Will my grandchildren be next? Will they become a statistic?
Provider Watch – February 15, 2010 – Maltreatment in Care Gets Attention
No child should be treated badly while in out-of-home care. This statement is universally held to be true and supported without question by all. Just talking about maltreatment while in foster care is very difficult. No one wants to think that it is even a possibility. Children who find themselves in foster care are there because of difficult situations in their homes. Abuse and neglect are bad. What is worse, is abuse and neglect in foster care. The reality is that maltreatment in foster care does happen. It is rare, as it should be. Even one incident of maltreatment in foster care is unacceptable. It is this rare event that needs to be addressed.
Georgia’s rate of maltreatment in foster care is higher than the Federal standards. Georgia’s rate of maltreatment while in foster care is .98% or 98 out of 1000. The Federal standard is .32% or 32 out of 1000. Georgia’s rate is about three times the current federal standard. When a single incident of maltreatment is unacceptable, why is Georgia’s rate nearly three times that of the Federal Standard? The average for other states is around .50% or 50 out of 1,000. Are Georgia’s caregivers twice as abusive as other States? Is our supervision less effective? Is our monitoring of providers both public and private less rigorous at stopping maltreatment? Could Georgia be more aware of maltreatment in foster care? Maybe our definition of maltreatment is wrong.
No child should be maltreated while in foster care. The Department of Human Services that is tasked with the responsibility of caring for Georgia foster children wants no child to be maltreated. The private provider community and licensed providers which are supported by thousands of individuals, corporations and hundreds of communities want no child to be maltreated. The answers to preventing maltreatment in care are moral imperatives for these caring community.
We do know this. Georgia has made tremendous progress in the care of its foster children. We have a third less children in foster care than five years ago. Half as many are reentering foster care after leaving foster care. Presently more children are leaving foster care than coming into foster care. These are indicators that Georgia is doing a better job of caring for its foster children.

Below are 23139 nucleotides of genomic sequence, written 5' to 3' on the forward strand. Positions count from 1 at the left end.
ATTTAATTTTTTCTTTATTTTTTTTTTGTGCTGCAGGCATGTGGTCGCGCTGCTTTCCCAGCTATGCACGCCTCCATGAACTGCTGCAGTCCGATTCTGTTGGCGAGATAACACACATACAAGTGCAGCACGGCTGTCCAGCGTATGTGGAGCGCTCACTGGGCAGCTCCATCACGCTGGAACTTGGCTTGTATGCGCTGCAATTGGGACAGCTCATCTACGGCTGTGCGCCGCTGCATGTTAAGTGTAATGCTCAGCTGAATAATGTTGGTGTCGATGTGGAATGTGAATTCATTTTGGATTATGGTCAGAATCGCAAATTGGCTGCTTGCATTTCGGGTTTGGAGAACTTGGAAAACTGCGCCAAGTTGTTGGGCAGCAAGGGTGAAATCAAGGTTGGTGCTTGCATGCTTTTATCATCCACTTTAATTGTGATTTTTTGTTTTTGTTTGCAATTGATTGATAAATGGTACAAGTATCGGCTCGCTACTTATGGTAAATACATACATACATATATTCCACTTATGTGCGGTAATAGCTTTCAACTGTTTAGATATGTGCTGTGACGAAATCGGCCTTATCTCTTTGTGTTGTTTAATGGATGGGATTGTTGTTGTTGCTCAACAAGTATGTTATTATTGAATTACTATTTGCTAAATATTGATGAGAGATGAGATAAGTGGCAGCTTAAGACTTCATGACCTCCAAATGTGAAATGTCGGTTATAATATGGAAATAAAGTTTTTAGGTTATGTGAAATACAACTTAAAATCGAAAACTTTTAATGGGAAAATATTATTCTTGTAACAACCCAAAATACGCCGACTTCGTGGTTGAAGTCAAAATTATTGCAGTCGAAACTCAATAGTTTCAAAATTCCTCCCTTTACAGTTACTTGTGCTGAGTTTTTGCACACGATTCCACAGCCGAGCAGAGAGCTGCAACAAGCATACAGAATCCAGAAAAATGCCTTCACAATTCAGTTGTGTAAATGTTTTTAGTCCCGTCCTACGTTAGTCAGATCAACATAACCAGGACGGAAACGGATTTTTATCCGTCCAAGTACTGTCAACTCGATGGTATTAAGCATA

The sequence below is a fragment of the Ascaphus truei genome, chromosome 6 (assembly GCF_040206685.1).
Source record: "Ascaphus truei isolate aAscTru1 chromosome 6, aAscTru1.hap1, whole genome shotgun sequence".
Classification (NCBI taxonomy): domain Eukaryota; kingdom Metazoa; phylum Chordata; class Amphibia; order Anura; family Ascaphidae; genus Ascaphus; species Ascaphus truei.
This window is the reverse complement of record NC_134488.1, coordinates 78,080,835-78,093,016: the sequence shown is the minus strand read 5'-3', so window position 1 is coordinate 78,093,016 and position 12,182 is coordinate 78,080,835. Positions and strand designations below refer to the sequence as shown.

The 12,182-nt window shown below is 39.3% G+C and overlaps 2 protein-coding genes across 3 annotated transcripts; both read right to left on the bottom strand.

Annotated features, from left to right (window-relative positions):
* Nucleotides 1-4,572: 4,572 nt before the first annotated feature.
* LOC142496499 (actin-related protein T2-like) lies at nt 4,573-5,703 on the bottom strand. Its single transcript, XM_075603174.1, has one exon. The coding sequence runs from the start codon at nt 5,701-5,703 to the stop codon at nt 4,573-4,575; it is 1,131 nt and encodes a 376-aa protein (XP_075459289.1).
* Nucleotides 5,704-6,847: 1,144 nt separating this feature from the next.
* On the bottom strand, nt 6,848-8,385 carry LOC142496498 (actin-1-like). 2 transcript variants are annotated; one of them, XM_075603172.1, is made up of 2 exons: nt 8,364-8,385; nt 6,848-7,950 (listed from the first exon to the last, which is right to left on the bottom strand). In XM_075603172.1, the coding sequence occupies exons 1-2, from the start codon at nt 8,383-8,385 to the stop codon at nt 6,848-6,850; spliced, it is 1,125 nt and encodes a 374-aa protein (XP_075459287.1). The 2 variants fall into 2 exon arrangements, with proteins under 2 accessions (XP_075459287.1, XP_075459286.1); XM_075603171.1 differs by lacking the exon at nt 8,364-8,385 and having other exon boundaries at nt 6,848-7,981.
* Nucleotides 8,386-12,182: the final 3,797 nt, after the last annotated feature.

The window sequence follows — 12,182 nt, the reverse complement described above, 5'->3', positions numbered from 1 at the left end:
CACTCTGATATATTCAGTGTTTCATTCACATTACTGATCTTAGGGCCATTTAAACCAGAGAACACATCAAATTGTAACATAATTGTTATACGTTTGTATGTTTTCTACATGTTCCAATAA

The maltreatment rate is disturbing. Georgia’s foster care stakeholder community wants to see this number reduced to zero or as close to zero as possible.
Most would agree that several things needs to be done.
Last week, Commissioner B.J. Walker called a “Special Meeting on Maltreatment in Foster Care” to highlight her concern about Georgia’s data outcomes on Foster Care Maltreatment. Invited to this meeting (which happened during the snow blizzard of last week) were her Regional Directors, State Office Leadership, and leadership from the private provider community. She spoke passionately about her concern about the maltreatment that is occurring in foster care. She emphasized that this endeavor was a joint venture with the pubic and private sectors.
She proposed several initiatives to address our concerns:
Training to promote safety in foster homes. Maltreatment can be prevented. Training will promote best practice in the areas of how to keep children safe.
The successful Round Table Process used in Fulton County will be used to meet the needs of children who require intensive services in foster care.
The Special Investigations Unit will be reconstituted to standardize investigations. Presently, each county has their own investigatory unit to explore maltreatment in foster care. All reported incidents of maltreatment will be investigated by this SIU.
A Foster Home will be automatically closed when the following happens:
death or serious harm to a foster child
adverse effects to the physical and emotional health of a foster child while in a foster home.
A Master Placement Specialist Class will be created to determine appropriate placements for children with special needs.
Benchmarks on maltreatment will be a key outcome for Performance Based Contracting
The data needs to reflect real events. A slap on the wrist should not be treated the same as serious maltreatment. A teenager getting into cleaning fluid and “huffing it” should not be classified as maltreatment. The data needs to reflect severe maltreatment that meets the standards measured by the Federal Child and Family Service Review.
SafeCare will be expanded to foster homes. Children under the age of five will have the protection that this evidence base training provides.
A Maltreatment Conference will be facilitated where strategies, best practices and data are shared.